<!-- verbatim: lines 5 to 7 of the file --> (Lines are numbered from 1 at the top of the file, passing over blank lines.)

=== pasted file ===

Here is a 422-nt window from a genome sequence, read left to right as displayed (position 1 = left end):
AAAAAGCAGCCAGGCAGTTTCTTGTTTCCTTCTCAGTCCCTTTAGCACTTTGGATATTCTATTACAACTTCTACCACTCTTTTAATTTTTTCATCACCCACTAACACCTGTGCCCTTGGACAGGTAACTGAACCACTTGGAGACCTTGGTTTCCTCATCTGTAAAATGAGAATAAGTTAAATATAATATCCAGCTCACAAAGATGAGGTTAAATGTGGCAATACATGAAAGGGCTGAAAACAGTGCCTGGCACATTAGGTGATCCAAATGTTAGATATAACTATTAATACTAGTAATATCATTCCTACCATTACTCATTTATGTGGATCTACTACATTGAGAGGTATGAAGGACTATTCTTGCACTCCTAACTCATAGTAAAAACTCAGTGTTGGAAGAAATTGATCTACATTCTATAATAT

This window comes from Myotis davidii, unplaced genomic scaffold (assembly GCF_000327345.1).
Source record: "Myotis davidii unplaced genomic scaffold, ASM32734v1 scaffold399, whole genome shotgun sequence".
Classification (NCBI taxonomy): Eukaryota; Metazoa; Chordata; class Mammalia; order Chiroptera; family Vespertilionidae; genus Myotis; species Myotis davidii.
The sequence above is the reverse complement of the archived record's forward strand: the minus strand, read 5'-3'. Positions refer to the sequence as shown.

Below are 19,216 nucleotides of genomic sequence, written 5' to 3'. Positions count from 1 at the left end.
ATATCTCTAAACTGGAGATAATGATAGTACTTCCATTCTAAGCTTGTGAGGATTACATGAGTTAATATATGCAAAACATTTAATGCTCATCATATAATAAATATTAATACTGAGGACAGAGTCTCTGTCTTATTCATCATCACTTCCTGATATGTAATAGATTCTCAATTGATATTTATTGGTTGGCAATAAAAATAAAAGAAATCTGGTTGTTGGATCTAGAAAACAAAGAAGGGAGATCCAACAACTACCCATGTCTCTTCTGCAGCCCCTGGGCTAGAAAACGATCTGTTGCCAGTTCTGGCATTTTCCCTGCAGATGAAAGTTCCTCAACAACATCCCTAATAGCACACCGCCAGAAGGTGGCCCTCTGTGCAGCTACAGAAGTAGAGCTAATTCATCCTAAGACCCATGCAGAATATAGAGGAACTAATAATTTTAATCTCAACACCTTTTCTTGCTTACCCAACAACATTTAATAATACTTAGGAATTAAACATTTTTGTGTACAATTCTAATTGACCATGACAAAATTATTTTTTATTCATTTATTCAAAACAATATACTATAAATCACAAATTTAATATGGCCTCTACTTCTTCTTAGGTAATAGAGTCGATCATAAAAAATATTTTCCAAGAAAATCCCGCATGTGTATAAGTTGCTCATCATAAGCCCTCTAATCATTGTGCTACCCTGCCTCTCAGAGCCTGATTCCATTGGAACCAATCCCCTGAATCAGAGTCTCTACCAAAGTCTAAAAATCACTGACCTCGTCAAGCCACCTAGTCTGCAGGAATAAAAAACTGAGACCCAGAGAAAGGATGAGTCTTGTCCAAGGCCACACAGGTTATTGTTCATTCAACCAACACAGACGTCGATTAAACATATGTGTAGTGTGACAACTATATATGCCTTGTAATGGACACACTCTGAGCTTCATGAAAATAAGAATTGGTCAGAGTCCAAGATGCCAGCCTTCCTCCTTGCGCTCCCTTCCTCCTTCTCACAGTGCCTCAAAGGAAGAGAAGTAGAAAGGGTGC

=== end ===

Classification (NCBI taxonomy): Eukaryota; Metazoa; Chordata; class Mammalia; order Chiroptera; family Vespertilionidae; genus Myotis; species Myotis davidii.
The sequence above is the reverse complement of the archived record's forward strand: the minus strand, read 5'-3'. Positions refer to the sequence as shown.

Below are 19,216 nucleotides of genomic sequence, written 5' to 3'. Positions count from 1 at the left end.